Jimmy Carter wrote yet another tendentious op-ed for, who else, the New York Times.
The first paragraphs show yet again that he is simply a liar.
We do not yet know the policy of the next administration toward Israel and Palestine, but we do know the policy of this administration. It has been President Obama’s aim to support a negotiated end to the conflict based on two states, living side by side in peace.
That prospect is now in grave doubt. I am convinced that the United States can still shape the future of the Israeli-Palestinian conflict before a change in presidents, but time is very short. The simple but vital step this administration must take before its term expires on Jan. 20 is to grant American diplomatic recognition to the state of Palestine, as 137 countries have already done, and help it achieve full United Nations membership.
Back in 1978, during my administration, Israel’s prime minister, Menachem Begin, and Egypt’s president, Anwar Sadat, signed the Camp David Accords. That agreement was based on the United Nations Security Council Resolution 242, which was passed in the aftermath of the 1967 war. The key words of that resolution were “the inadmissibility of the acquisition of territory by war and the need to work for a just and lasting peace in the Middle East in which every state in the area can live in security,” and the “withdrawal of Israel armed forces from territories occupied in the recent conflict.”
The agreement was ratified overwhelmingly by the Parliaments of Egypt and Israel. And those two foundational concepts have been the basis for the policy of the United States government and the international community ever since.
The words “key words” links to a UN publication that also says that there were two main points to the resolution – but not the ones Carter says.
The resolution stipulated that the establishment of a just and lasting peace should include the application of two principles:
✹ Withdrawal of Israel armed forces from territories occupied in the recent conflict; and
✹ Termination of all claims or states of belligerency and respect for and acknowledgement of the sovereignty, territorial integrity and political independence of every State in the area and their right to live in peace within secure and recognized boundaries free from threats or acts of force.
The part that Carter quotes about “the inadmissibility of the acquisition of territory by war” was not from the operative part of the resolution, but from the preamble – which has no legal standing. And the part that he ignores is the part that was meant to say that the final borders would be the result of negotiations, not the 1949 armistice lines.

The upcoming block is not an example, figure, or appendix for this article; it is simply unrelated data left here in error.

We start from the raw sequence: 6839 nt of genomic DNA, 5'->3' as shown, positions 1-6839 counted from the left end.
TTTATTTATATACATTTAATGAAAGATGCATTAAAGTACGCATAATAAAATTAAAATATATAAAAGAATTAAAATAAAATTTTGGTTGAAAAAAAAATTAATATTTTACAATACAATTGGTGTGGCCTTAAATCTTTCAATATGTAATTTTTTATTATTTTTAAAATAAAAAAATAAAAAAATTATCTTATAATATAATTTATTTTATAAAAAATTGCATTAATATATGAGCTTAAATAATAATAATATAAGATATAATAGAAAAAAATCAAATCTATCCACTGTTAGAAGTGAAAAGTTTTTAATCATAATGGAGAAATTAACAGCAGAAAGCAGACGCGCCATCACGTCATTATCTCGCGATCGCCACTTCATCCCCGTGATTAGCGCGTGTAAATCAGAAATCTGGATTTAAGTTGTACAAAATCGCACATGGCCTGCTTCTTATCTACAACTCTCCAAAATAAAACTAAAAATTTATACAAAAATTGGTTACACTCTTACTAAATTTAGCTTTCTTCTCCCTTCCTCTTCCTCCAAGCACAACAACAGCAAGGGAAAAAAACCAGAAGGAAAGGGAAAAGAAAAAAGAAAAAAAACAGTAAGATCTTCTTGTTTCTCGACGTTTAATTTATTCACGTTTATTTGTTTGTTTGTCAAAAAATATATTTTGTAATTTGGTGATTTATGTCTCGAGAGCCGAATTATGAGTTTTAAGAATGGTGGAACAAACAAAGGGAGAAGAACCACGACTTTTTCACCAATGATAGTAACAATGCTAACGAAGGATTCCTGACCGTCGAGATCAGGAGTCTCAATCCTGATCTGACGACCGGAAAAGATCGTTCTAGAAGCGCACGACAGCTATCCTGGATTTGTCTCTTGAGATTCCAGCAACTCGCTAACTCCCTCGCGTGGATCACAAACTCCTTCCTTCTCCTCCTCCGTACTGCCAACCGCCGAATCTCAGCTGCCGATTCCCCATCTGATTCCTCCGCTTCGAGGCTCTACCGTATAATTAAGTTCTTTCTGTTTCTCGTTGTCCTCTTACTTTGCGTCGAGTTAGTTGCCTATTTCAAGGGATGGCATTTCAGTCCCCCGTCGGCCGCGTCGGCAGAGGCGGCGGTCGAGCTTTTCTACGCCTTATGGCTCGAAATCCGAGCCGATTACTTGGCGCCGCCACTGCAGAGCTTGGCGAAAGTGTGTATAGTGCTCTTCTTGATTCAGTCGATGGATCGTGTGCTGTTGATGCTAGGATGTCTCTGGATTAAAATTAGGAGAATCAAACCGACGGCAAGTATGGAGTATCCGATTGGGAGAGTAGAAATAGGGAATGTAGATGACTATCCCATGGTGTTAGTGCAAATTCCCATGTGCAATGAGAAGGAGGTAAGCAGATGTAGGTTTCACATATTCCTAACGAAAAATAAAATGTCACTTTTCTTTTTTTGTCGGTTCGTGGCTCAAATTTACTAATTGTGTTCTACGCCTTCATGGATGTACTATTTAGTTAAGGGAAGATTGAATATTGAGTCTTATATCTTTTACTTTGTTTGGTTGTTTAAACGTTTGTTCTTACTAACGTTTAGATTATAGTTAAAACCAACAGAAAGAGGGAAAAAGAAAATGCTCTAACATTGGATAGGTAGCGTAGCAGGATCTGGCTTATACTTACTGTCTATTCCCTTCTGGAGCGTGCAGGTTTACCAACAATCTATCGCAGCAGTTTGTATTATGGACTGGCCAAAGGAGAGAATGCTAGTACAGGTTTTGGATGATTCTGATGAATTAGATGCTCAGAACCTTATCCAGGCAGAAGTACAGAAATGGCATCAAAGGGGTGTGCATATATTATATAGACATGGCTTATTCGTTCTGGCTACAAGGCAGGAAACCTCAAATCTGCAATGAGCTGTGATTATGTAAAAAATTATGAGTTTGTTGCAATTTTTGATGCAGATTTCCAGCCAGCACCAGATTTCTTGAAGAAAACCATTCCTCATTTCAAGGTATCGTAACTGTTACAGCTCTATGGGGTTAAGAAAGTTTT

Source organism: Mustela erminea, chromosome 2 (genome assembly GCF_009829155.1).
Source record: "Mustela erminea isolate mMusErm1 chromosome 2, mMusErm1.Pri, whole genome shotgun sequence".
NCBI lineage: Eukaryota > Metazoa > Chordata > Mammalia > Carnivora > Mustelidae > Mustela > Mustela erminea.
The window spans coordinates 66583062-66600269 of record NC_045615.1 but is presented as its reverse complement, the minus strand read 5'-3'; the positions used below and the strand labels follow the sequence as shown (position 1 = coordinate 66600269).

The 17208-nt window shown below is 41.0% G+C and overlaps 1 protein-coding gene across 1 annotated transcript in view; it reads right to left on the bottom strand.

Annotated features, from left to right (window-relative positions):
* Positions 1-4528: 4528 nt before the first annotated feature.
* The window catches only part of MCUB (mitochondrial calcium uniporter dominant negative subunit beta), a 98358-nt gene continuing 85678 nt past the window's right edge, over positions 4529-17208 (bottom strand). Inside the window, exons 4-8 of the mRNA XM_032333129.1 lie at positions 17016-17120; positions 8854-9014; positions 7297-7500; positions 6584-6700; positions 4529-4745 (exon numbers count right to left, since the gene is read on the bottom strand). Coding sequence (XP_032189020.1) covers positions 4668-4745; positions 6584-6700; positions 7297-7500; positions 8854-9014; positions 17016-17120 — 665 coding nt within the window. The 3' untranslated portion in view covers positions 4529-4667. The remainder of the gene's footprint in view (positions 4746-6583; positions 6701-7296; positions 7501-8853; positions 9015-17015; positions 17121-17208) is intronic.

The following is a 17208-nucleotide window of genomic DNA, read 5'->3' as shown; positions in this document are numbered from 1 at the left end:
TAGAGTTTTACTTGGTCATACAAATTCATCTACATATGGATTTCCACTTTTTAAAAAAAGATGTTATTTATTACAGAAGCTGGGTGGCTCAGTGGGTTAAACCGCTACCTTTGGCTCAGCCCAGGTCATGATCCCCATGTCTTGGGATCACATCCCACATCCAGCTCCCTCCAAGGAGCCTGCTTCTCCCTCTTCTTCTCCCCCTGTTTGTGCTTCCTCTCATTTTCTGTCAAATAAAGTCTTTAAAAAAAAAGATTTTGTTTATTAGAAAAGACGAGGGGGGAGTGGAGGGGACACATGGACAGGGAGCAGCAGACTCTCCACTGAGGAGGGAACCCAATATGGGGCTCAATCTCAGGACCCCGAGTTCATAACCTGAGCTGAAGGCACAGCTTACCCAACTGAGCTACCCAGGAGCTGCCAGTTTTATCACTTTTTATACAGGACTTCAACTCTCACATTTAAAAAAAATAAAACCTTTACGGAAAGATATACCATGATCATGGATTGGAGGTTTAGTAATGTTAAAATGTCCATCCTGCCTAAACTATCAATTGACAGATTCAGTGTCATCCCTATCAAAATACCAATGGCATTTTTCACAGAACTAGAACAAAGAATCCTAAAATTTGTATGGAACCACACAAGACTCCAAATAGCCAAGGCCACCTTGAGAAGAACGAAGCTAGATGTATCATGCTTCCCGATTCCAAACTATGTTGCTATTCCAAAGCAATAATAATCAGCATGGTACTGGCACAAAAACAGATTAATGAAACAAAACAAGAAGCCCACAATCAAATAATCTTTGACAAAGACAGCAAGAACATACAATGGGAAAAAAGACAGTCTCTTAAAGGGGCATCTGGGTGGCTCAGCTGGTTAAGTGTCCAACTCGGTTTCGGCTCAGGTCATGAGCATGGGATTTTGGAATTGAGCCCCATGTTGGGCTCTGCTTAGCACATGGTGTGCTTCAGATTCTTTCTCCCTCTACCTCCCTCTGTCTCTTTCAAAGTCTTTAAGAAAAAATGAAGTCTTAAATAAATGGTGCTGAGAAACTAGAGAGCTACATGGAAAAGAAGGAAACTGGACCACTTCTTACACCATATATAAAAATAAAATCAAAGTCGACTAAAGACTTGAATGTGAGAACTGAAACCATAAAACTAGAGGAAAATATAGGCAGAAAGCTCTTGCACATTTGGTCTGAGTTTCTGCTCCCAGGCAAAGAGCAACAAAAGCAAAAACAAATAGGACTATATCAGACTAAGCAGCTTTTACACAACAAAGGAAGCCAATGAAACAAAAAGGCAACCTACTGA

So Carter spins a double lie: one is that he elevates a meaningless preamble phrase to importance it doesn’t have, and he ignores the phrase that insists that Israel’s neighbors (which do not include the Palestinians, who are not mentioned at all in the resolution) allow Israel to have secure borders, which it most certainly didn’t have before 1967. That is why the language doesn’t call for Israel to withdraw from all territories – but to create a border that would allow it to be secure from attack, borders that would be negotiated with its neighbors.
This is what 242 says. The drafters of the resolution from the US and UK are unanimous in this interpretation. Carter, however, pretends that UNSC 242 says that all Israeli communities beyond the artificial 1949 armistice lines – that were never secure nor recognized – are illegal. And he is including the Jewish quarter of Jerusalem! (Carter counts all Jerusalem residents across the Green Line to be living there illegally.)
242 also says that, even if you do recognize a new entity called “Palestine” in part of the territories, that state must acknowledge Israel’s right to live in peace. Given that Fatah, which dominates the PLO which controls the Palestinian Authority, explicitly says that violence is an acceptable form of “resistance,” clearly Israel’s Arab neighbors do not accept that clause that is indeed one of the main parts of 242 that Carter ignores.
There’s plenty more that Carter twists in the op-ed, but really, when he lies as far as what the two main points of 242 are, he’s already proven to be a liar.
After January 20, we will have another ex-president who will have free reign to make up anti-Israel lies in op-ed pages.
The New York Times yet again shows that it allows anti-Israel op-ed writers to not be subject to basic fact checks.
(h/t David B)
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